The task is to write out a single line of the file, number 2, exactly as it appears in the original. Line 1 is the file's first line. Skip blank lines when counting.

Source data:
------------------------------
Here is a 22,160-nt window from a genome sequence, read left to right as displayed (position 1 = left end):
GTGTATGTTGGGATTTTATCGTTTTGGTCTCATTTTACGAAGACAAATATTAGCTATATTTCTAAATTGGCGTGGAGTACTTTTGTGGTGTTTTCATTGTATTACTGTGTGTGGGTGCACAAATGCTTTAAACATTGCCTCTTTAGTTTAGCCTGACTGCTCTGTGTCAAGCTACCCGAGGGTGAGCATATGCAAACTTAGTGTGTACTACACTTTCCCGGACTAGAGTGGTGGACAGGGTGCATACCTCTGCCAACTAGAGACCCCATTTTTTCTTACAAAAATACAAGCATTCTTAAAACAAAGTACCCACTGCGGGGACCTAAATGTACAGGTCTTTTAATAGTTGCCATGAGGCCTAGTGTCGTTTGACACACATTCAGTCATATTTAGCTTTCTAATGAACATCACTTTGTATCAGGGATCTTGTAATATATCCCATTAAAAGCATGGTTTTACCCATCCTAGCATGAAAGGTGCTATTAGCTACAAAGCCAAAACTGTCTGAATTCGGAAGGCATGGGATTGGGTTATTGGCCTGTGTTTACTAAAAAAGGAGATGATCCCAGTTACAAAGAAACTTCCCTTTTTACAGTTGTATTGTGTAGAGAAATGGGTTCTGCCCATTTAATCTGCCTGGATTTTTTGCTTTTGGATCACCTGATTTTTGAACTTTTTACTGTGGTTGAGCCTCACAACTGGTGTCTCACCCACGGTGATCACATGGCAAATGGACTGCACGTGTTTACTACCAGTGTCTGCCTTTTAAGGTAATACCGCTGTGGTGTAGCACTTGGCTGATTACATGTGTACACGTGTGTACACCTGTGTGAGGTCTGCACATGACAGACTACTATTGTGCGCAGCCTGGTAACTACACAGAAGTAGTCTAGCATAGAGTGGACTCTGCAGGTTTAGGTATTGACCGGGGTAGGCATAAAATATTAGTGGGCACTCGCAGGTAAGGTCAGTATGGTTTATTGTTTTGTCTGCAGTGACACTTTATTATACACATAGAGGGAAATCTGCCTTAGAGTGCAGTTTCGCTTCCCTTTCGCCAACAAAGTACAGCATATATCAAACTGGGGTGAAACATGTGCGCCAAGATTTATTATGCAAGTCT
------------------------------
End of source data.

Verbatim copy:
GTGTATGTTGGGATTTTATCGTTTTGGTCTCATTTTACGAAGACAAATATTAGCTATATTTCTAAATTGGCGTGGAGTACTTTTGTGGTGTTTTCATTGTATTACTGTGTGTGGGTGCACAAATGCTTTAAACATTGCCTCTTTAGTTTAGCCTGACTGCTCTGTGTCAAGCTACCCGAGGGTGAGCATATGCAAACTTAGTGTGTACTACACTTTCCCGGACTAGAGTGGTGGACAGGGTGCATACCTCTGCCAACTAGAGACCCCATTTTTTCTTACAAAAATACAAGCATTCTTAAAACAAAGTACCCACTGCGGGGACCTAAATGTACAGGTCTTTTAATAGTTGCCATGAGGCCTAGTGTCGTTTGACACACATTCAGTCATATTTAGCTTTCTAATGAACATCACTTTGTATCAGGGATCTTGTAATATATCCCATTAAAAGCATGGTTTTACCCATCCTAGCATGAAAGGTGCTATTAGCTACAAAGCCAAAACTGTCTGAATTCGGAAGGCATGGGATTGGGTTATTGGCCTGTGTTTACTAAAAAAGGAGATGATCCCAGTTACAAAGAAACTTCCCTTTTTACAGTTGTATTGTGTAGAGAAATGGGTTCTGCCCATTTAATCTGCCTGGATTTTTTGCTTTTGGATCACCTGATTTTTGAACTTTTTACTGTGGTTGAGCCTCACAACTGGTGTCTCACCCACGGTGATCACATGGCAAATGGACTGCACGTGTTTACTACCAGTGTCTGCCTTTTAAGGTAATACCGCTGTGGTGTAGCACTTGGCTGATTACATGTGTACACGTGTGTACACCTGTGTGAGGTCTGCACATGACAGACTACTATTGTGCGCAGCCTGGTAACTACACAGAAGTAGTCTAGCATAGAGTGGACTCTGCAGGTTTAGGTATTGACCGGGGTAGGCATAAAATATTAGTGGGCACTCGCAGGTAAGGTCAGTATGGTTTATTGTTTTGTCTGCAGTGACACTTTATTATACACATAGAGGGAAATCTGCCTTAGAGTGCAGTTTCGCTTCCCTTTCGCCAACAAAGTACAGCATATATCAAACTGGGGTGAAACATGTGCGCCAAGATTTATTATGCAAGTCT